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 In addition to determining how your estate will be distributed, a lawyer can speak to you about choosing a fiduciary (an executer or trustee), and the considerations involved in selecting an appropriate person (or trust company) to administer your estate. The potential responsibility and work involved in being a fiduciary can be significant, and thus appointing someone with the financial acumen and willingness to take on this responsibility is a must. Often times, people assume they must appoint a relative or child to act as a fiduciary because it would be “an honor”. While it may be considered “an honor” for some, the primary considerations should be choosing someone with the patience, ability and willingness to carry out this responsibility.
Powers of Attorney
A power of attorney is an instrument by which a person authorizes another person (the “Attorney”) to act on his or her behalf. It is quite common for people to execute a power of attorney during their lifetime at the same time of drafting a Will.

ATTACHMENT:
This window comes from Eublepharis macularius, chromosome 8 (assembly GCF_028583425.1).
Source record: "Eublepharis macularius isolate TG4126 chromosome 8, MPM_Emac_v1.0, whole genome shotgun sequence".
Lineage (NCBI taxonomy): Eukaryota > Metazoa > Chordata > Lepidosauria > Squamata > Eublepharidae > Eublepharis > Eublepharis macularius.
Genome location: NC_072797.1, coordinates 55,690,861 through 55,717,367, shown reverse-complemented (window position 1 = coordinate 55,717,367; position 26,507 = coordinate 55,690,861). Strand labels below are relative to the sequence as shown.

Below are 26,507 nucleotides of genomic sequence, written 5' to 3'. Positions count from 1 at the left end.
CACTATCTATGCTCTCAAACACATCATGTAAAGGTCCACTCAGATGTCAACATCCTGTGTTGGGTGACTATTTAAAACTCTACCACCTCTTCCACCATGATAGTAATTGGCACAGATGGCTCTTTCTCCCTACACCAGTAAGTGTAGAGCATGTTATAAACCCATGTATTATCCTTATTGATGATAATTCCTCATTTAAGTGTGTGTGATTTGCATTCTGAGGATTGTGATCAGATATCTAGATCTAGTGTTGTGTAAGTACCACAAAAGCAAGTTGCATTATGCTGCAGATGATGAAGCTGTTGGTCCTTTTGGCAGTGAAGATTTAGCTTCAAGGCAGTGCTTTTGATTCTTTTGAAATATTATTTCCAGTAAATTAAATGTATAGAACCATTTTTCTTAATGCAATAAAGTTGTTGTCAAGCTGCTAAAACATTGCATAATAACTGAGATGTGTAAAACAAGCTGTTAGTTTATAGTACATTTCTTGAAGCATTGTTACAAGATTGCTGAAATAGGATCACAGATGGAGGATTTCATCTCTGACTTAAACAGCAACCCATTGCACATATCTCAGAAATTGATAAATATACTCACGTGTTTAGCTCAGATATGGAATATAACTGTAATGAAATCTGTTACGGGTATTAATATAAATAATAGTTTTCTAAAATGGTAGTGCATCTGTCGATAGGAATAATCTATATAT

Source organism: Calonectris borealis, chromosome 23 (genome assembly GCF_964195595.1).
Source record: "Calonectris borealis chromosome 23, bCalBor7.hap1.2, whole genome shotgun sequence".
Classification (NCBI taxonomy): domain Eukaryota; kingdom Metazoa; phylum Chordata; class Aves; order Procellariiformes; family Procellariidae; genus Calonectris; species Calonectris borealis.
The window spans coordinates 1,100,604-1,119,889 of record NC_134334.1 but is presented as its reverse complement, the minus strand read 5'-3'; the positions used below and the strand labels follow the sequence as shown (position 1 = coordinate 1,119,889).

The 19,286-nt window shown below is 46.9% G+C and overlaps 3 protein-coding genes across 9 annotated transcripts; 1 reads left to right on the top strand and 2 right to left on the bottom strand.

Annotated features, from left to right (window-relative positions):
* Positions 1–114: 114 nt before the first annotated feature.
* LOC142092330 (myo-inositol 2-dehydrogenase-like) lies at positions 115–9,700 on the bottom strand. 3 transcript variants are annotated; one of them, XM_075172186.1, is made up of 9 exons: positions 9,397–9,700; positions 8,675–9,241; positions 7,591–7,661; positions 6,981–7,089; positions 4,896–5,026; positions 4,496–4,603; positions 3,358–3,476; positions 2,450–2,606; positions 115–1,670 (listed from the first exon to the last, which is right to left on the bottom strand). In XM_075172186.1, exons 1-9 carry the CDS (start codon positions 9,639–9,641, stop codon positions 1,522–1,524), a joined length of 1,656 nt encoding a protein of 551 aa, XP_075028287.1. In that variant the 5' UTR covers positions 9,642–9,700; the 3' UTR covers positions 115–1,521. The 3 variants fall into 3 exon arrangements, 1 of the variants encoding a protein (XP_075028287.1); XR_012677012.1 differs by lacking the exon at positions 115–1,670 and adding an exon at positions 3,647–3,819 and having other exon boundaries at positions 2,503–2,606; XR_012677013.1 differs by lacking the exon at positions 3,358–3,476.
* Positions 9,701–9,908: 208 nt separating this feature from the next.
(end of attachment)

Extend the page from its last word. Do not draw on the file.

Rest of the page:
In a power of attorney for property, the authority granted to an Attorney may be general in nature and thus may authorize the Attorney to act on the grantor’s behalf in conducting his or her financial affairs. Alternatively, the power of attorney may be quite narrow, authorizing the attorney to perform specific acts, such as the sale of specific assets (house, car, etc.), the conduct of banking, or the transfer of securities etc.
Similarly, in a power of attorney for personal care, the authority granted to an attorney is the authority to make, on his or her behalf, decisions concerning the grantor’s personal care, such as health care, shelter, nutrition, clothing, hygiene and safety.
While you can appoint more than one attorney, it is important to decide whether they are to act “jointly” or “jointly and severally”. Depending upon where your attorney resides, such a distinction may have significant practical considerations.

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